CS and CII Distinguished Seminar: “Building a human digital twin” (Speaker: Prof. Diane Cook, Washington State Univ.)
Monday, October 11 at 10:00 a.m.
IT building, CS 209
500 W. 15th St., Rolla, MO 65409
(Co-organized by CS Dept and Center for Intelligent Infrastructures, Missouri S&T)
Monday, October 11, 2021 at 10 a.m. CST
https://umsystem.zoom.us/j/91549819586 (Access code: 1234)
Building a human digital twin
Professor Regents and Huie-Rogers Chair
School of Electrical and Computer Engineering
Washington State University
Digital twins are a disruptive technology that can automate human health assessment and intervention by creating a holistic virtual replica of a physical human being. The increasing availability of detection platforms and the maturation of data mining methods make it possible to create such a replica from passively detected longitudinal data. By creating such a quantified self, we can more accurately understand the current and future state of health. We can also anticipate the results of behavioral interventions. In this talk, I will discuss the challenges that accompany the creation of human digital twins in nature, explore emerging data mining methods that address these challenges, and describe some of the current and future impacts that technologies have in supporting our aging population. .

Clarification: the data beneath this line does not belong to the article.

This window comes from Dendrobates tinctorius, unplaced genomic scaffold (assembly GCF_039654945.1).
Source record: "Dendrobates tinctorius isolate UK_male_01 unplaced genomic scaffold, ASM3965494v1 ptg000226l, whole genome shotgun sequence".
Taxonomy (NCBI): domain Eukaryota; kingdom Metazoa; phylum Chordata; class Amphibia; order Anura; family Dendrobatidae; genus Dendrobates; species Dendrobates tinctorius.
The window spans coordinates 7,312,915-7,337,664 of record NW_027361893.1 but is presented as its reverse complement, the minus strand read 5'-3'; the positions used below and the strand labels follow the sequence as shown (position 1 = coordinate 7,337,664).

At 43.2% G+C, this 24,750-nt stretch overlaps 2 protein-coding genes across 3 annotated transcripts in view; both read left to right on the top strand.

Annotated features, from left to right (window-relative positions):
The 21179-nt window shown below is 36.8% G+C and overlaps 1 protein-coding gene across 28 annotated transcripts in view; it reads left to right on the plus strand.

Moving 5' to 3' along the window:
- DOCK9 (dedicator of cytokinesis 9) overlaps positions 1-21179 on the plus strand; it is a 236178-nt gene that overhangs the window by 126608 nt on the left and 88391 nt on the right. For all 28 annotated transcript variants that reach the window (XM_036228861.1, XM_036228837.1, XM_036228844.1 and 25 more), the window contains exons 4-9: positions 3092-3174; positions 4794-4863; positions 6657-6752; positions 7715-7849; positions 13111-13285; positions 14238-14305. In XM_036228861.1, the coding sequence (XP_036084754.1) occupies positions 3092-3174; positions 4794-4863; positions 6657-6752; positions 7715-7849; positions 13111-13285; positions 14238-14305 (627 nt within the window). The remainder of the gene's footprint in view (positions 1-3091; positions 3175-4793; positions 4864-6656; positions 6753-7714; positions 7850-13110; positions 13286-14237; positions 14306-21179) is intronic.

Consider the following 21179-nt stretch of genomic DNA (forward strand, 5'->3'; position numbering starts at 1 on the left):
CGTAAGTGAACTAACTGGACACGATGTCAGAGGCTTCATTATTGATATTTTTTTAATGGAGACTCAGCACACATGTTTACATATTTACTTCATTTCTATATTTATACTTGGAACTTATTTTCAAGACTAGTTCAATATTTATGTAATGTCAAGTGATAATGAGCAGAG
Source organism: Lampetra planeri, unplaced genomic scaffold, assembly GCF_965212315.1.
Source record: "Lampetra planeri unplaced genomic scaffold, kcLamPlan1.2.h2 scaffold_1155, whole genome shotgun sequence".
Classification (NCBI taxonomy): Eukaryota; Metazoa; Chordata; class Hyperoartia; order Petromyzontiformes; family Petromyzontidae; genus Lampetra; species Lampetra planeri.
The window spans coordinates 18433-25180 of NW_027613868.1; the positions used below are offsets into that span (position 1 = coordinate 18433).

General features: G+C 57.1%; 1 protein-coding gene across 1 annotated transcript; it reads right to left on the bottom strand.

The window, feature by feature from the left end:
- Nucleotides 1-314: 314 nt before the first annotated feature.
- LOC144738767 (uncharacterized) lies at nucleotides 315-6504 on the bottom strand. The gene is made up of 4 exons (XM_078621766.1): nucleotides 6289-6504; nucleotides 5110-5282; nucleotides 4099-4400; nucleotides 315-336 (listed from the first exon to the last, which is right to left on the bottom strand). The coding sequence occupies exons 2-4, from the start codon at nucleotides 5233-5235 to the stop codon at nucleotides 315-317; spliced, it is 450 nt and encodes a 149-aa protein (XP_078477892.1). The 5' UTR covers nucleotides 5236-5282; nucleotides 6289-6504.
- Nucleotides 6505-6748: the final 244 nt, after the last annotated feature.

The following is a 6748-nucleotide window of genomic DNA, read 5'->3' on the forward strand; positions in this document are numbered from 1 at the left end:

Dr. Diane Cook is Regents Professor and Huie-Rogers Chair at the School of Electrical Engineering and Computer Science at Washington State University, Founding Director of the WSU Center for Advanced Studies in Adaptive Systems (CASAS) and Co-Director of the WSU AI Laboratory. She is a member of the IEEE and the National Academy of Inventors. Diane’s work is featured in BBC, IEEE The Institute, IEEE Spectrum, Smithsonian, The White House Fact Sheet, Scientific American,
the Wall Street Journal, AARP magazine, HGTV and ABC News. His research aims to create smart environments that automate health surveillance and intervention, evaluated through the CASAS Smart Home in a Box installed in more than 160 sites across 9 countries. His research is currently focused on the development of machine learning methods that map human behavior as the foundation for building a digital twin. She also conducts multidisciplinary research to take advantage of digital twin technologies to automatically assess, extend and improve a person’s functional independence.
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